Antarctica is roughly twice the size of Australia – some 14 million square kilometres. Massive glaciers flow down from the ice cap to merge into flat-topped ice shelves. One of these is the Ross Ice Shelf on what is known as the Ross Sea. This shelf is moving, pressing forward all the time. The airfields on the ice have to be move regularly, keeping then from drifting way from the bases on land. Relentless activity takes place all year round on this huge shelf, as nature creates daunting shapes and fascinating colours. This issue features examples of some of the ice formations that have been captured on film.
40c - Sculptured Sea Ice.
Sea ice formed during winter and early spring are eroded into works of art during the brief Antarctic summer.
80c - Glacial Tongue.
Glacial tongues, such as the one in Robertson Bay, North Victoria Land, float out into the water, sometimes for many kilometres.
$1.00 - Stranded Tabular Iceberg.
Flat-topped tabular icebergs, carved from huge ice shelves or glaciers, roam the Southern Ocean.
$1.20 - Autumn at Cape Evans.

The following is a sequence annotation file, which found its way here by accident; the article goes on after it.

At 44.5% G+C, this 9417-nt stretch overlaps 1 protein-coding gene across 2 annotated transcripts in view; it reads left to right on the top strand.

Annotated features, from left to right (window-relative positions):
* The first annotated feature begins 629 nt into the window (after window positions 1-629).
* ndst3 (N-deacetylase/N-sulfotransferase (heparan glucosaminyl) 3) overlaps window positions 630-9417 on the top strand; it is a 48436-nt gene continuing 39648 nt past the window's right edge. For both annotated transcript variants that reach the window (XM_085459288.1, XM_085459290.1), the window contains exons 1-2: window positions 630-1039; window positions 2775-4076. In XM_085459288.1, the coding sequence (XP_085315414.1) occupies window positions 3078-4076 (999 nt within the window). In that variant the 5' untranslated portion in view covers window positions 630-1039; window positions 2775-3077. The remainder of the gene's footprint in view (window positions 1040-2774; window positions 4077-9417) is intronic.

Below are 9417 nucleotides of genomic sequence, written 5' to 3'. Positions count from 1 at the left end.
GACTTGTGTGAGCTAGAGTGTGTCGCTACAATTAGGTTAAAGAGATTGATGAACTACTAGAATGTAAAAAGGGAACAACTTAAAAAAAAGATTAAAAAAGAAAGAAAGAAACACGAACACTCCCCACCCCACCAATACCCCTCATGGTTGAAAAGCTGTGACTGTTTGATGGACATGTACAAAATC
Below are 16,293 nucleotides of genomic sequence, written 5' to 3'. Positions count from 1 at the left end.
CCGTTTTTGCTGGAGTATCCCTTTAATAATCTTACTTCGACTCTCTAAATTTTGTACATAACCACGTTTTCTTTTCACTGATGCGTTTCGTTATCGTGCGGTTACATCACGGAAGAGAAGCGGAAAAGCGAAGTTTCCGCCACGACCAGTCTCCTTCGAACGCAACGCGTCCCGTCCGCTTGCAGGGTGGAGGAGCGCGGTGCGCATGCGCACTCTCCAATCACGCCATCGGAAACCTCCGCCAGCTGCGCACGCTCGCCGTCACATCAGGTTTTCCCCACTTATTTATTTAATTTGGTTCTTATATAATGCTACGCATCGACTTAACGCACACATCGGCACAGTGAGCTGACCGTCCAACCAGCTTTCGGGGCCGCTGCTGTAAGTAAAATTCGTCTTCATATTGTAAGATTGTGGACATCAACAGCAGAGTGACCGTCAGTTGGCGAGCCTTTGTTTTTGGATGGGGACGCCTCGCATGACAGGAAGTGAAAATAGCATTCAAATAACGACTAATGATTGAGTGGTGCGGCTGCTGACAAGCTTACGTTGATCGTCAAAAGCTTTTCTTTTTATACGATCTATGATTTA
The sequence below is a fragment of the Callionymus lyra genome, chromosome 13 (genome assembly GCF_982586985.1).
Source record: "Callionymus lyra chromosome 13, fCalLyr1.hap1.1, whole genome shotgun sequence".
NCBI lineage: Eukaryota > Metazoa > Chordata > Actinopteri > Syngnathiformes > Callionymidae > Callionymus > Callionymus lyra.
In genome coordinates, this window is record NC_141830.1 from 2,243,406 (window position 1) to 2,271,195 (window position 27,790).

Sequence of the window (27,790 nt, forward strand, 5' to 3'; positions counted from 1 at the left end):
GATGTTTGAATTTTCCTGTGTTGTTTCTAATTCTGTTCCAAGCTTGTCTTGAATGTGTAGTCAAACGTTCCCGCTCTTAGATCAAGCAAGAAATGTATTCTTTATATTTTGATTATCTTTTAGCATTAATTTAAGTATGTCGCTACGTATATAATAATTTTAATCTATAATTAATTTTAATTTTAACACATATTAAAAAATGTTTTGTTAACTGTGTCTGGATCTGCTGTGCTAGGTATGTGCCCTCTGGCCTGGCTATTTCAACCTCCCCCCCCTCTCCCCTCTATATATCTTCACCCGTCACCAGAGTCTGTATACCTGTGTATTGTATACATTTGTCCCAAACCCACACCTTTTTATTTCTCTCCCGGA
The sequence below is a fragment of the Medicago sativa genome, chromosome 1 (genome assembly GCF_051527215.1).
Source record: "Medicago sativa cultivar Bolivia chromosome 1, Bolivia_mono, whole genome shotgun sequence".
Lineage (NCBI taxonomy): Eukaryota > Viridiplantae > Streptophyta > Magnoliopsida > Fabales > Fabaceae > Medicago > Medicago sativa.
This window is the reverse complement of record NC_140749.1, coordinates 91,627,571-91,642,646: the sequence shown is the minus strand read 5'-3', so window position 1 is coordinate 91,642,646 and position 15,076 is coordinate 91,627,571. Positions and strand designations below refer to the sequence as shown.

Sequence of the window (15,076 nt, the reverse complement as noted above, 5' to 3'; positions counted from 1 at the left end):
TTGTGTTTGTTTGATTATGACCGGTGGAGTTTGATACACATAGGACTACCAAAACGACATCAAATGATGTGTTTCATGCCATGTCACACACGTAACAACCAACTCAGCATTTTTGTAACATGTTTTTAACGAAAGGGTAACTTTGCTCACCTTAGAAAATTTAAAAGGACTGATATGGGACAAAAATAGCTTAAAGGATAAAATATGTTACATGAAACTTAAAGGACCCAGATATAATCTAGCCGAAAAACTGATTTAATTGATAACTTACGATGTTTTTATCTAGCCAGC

At Cape Evans, the site of Captain Scott’s base, the glow of the autumn sun lights up the edges of the ice flows.
$1.50 - Sea Ice in Summer Thaw.
The formation of sea ice around Antarctica during the depths of winter is one of nature’s most dramatic large-scale phenomena. The continent almost doubles in size.
$1.80 - Sunset on Tabular Icebergs.
Antarctica is famous for its gigantic tabular icebergs, some of which are up to 200 kilometres long.
Antarctic Ice Formations - First Day Cover.
|Date of Issue:||11 November 1998|
|Stamp Designer:||Stephen Fuller, Wellington, New Zealand|
|Printer:||Southern Colour Print, New Zealand|
|Stamp Size:||40mm x 30mm|
|Sheet Size:||100 stamps per sheet|
|Paper Type:||103 gsm red phosphor coated|